Our Guide to Online Book Piracy explains more.
Physical book piracy is not widespread in the UK. However, copyright infringement can occur when books produced cheaply and intended for other markets such as India leak back onto the UK market and are sold against full priced books. Authors receive no or very reduced royalties for such sales and they may cannibalise full priced sales.
We need to build on the UK’s excellent collective licensing initiatives to ensure that information can be shared easily and at the same time rights-holders are rewarded when their material is used. Copyright exceptions for education strike a fine balance between access for teaching and learning and reward for those creating educational materials. The remuneration that authors and publishers receive from licensed educational use is essential in supporting the development of new works for the education sector. A study carried out in the UK in 2011 reported that for UK educational authors a 20% reduction in secondary licensing income would result in a 29% decline in output (which would mean 2,870 fewer new works being created annually). The current situation in Canada, where educational publishing is in danger of becoming unsustainable, demonstrates what can happen when the balance between permitted activities and remuneration is lost
Digitisation of Museums and Archives
The SoA supports endeavours to provide wider access to museum and library collections but urges that this should be done with full respect to copyright and by engaging authors under the PARTNERS protocol. In particular we generally discourage use of Creative Commons licences. We know that CC licences set out clearly understandable rights to non-experts, and are popular within the cultural and educational sectors and funders, but they are not appropriate in cases where creators are professionals who receive licensing revenues (items such as soldiers’ letters may be different). Such licences cannot be revoked, apply universally rather than to the specific archive, and prevent legitimate collective licencing revenues.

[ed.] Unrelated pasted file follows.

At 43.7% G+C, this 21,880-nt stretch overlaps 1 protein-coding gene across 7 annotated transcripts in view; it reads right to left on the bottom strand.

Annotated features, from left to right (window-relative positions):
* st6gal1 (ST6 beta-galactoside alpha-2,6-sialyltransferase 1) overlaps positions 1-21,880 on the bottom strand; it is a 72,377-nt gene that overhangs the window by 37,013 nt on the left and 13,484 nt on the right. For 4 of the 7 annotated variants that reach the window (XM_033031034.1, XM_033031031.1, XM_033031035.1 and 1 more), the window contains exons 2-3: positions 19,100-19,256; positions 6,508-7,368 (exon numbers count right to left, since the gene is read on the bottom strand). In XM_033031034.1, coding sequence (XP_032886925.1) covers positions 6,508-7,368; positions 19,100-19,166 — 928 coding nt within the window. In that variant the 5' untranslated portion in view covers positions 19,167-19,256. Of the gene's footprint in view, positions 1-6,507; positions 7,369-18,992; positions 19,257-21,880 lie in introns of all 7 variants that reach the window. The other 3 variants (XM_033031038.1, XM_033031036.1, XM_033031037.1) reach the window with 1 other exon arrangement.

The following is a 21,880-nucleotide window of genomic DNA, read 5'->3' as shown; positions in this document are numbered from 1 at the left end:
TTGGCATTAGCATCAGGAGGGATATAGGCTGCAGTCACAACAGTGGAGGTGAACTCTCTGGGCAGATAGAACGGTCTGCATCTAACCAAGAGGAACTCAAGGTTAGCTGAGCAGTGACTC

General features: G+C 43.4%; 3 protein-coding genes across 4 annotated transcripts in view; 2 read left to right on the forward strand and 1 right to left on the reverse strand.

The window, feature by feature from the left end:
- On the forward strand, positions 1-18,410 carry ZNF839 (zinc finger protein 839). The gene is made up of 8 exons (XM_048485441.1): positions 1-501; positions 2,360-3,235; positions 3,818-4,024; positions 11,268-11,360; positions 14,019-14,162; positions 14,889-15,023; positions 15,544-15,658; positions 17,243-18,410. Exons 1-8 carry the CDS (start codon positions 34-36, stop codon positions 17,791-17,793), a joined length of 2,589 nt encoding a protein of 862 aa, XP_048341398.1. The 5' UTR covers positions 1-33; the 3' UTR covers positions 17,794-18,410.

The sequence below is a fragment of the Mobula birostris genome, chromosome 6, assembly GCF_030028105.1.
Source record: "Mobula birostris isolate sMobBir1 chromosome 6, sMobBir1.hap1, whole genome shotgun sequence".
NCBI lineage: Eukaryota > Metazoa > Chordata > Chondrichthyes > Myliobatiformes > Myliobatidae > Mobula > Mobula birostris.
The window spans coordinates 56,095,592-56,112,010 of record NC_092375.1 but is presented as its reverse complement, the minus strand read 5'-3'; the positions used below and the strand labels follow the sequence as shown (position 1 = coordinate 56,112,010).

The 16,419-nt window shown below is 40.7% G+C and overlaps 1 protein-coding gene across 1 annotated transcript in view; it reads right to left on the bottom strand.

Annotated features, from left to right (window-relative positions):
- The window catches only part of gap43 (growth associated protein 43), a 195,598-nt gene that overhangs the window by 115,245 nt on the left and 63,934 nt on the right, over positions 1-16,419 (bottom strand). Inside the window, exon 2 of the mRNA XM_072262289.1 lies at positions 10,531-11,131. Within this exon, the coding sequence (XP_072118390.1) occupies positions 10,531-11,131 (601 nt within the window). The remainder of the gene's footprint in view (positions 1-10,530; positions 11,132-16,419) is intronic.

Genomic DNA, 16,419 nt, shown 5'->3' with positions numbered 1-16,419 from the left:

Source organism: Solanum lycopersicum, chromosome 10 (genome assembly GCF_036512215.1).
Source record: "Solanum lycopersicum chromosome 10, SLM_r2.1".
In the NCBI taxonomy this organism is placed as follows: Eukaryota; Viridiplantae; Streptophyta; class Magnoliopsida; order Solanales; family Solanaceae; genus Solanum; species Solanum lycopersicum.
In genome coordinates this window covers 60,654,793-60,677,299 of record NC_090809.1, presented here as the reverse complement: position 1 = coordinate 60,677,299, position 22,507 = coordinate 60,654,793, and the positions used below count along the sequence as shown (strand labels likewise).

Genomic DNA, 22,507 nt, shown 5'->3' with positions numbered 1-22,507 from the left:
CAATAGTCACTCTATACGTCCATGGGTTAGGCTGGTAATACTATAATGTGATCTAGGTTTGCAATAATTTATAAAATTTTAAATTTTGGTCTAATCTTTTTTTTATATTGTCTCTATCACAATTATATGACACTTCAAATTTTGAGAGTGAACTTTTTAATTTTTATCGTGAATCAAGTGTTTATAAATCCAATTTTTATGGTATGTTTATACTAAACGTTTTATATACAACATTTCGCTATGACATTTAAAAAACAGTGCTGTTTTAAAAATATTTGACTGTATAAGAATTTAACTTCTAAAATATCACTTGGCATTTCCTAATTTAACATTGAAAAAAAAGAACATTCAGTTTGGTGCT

Knowledge of copyright, its value and how to exploit and protect it is vital for every citizen – particularly in a digital age when all are creators. We believe that the Government must do all it can to spread knowledge and understanding of copyright.
The National Curriculum should instill in pupils an understanding of the artistic and commercial value of intellectual property rights. School pupils need to be educated on the dangers of piracy in an era when copying is so easy. We are therefore concerned that the National Curriculum for 2014 removed all reference to intellectual property rights. We also support Get it Right from a Genuine Site, which aims to ‘inspire people in the UK to support the things they love by sourcing them from genuine services.’
What are we doing?
We work at UK, EU and international levels to protect and promote a strong copyright regime. We believe that current copyright law is sufficiently flexible and any proposed changes must be fully considered as to the impact they may have on creators.
The SoA lobbies the EU, UK Government and the Intellectual Property Office as well as other interested bodies to ensure that authors’ views are heard and taken into account. We sit on representative bodies including the British Copyright Council and the International Authors Forum.
A selection of written evidence we have submitted to Government and industry in relation to copyright.
Creators’ work is the foundation of the largest sector within the UK economy. Yet their needs are repeatedly ignored when policy, economic and support decisions are being made.
We are a member of the Creator’s Rights Alliance (CRA) #PayTheCreator campaign, which brings together the campaigning work of member organisations to collectively call for creators of all types to be paid properly for the work they do, and the rights they grant, and to be given the same considerations enjoyed by other workers in the areas of pay, business support and policy making.
Publishers vs Internet Archive
We are supporting the ongoing lawsuit in the US against the unauthorised scanning and distribution of books through Internet Archive’s Open Library platform and have joined with other writers’ organisations to submit an amicus brief to the court. The outcome of the case could have huge implications for US copyright law.
- Annual IP crime and enforcement report: 2018 to 2019 (September 2019)
- Online Copyright Infringement Tracker – Latest wave of research (March 2018)
- Copyright Directive receives final approval by EU (15 April 2019)